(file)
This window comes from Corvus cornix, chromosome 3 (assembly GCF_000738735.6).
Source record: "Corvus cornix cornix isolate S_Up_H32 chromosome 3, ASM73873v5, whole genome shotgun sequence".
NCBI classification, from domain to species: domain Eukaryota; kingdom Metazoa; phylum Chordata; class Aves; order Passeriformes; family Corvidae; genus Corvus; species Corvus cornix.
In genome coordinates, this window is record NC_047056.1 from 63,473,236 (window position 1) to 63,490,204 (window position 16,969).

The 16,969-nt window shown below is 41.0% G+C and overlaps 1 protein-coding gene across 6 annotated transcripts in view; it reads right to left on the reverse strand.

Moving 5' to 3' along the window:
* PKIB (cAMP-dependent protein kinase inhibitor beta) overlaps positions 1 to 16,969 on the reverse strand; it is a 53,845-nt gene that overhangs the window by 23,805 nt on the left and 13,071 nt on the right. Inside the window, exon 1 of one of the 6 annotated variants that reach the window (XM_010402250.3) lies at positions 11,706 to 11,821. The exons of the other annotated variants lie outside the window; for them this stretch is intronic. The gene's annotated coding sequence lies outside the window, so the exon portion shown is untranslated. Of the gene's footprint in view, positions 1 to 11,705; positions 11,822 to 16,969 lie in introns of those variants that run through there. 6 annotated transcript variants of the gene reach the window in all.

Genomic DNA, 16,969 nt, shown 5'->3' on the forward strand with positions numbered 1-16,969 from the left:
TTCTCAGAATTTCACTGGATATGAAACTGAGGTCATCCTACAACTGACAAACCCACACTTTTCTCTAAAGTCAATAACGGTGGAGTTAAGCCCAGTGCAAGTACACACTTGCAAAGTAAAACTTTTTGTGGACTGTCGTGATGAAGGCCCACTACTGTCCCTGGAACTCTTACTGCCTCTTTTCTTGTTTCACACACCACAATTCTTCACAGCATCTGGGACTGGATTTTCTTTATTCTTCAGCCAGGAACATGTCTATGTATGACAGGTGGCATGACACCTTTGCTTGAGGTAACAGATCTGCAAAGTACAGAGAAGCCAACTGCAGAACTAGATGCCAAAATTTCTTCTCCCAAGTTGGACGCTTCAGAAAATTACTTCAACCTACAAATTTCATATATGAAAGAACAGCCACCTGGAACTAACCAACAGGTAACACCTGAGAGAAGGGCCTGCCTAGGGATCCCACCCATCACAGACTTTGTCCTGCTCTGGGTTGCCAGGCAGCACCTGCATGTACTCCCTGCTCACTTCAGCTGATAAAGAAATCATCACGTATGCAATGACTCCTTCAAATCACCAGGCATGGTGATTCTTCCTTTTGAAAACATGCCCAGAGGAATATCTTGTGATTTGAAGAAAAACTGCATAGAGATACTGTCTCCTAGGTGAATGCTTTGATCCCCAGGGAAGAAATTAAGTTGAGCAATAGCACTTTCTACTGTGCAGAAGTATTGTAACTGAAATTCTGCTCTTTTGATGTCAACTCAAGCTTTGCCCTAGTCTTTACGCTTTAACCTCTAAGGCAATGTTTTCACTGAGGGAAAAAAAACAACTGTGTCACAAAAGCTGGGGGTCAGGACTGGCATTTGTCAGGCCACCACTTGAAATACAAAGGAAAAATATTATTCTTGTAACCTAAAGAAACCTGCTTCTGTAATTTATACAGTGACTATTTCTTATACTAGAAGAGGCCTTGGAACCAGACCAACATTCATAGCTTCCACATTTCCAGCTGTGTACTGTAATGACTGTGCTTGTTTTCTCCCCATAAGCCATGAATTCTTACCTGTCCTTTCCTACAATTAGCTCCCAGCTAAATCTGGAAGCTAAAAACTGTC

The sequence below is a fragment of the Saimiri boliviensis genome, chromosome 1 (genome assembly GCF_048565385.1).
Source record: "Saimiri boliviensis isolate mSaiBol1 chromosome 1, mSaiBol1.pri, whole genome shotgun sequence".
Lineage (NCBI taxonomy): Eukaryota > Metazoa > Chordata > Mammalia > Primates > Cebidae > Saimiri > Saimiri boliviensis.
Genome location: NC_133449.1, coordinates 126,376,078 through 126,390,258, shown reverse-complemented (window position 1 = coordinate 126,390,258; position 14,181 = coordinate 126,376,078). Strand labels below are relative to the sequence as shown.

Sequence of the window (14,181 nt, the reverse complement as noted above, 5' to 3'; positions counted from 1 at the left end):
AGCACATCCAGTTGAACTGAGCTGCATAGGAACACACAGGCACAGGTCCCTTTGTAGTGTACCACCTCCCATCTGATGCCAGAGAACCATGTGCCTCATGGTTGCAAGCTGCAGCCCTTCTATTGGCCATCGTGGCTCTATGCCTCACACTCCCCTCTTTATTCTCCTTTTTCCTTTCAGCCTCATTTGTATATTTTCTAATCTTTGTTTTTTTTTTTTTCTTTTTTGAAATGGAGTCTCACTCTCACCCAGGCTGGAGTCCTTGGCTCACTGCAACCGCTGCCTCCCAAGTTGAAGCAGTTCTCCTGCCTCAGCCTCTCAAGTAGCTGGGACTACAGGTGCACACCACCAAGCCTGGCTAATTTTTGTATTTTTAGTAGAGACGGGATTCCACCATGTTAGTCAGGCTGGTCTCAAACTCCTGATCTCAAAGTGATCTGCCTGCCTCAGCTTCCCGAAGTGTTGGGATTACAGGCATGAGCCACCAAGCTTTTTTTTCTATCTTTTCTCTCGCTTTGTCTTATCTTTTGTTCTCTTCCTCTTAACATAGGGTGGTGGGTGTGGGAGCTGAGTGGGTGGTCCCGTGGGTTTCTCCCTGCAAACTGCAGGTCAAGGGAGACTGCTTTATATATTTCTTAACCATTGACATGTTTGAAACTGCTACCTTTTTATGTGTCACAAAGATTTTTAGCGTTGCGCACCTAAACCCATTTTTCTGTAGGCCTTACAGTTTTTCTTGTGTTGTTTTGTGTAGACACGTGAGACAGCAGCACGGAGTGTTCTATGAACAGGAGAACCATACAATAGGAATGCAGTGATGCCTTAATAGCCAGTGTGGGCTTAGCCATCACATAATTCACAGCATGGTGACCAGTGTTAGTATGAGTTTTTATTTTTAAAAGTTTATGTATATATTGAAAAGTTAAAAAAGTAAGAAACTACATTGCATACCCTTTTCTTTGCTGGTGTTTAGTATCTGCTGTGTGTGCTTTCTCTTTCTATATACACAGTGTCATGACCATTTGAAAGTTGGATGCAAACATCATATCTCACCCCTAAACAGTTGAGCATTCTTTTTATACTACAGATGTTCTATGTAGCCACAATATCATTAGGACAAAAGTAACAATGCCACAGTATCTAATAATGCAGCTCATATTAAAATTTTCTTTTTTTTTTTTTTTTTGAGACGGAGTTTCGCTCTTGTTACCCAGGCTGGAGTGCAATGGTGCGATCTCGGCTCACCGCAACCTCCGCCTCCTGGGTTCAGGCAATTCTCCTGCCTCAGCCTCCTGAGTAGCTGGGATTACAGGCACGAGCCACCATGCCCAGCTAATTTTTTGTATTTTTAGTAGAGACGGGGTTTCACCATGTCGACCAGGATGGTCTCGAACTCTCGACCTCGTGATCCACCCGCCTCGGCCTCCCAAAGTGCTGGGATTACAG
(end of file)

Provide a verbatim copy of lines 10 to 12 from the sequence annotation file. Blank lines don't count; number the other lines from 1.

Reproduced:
The sequence below is a fragment of the Saimiri boliviensis genome, chromosome 1 (genome assembly GCF_048565385.1).
Source record: "Saimiri boliviensis isolate mSaiBol1 chromosome 1, mSaiBol1.pri, whole genome shotgun sequence".
Lineage (NCBI taxonomy): Eukaryota > Metazoa > Chordata > Mammalia > Primates > Cebidae > Saimiri > Saimiri boliviensis.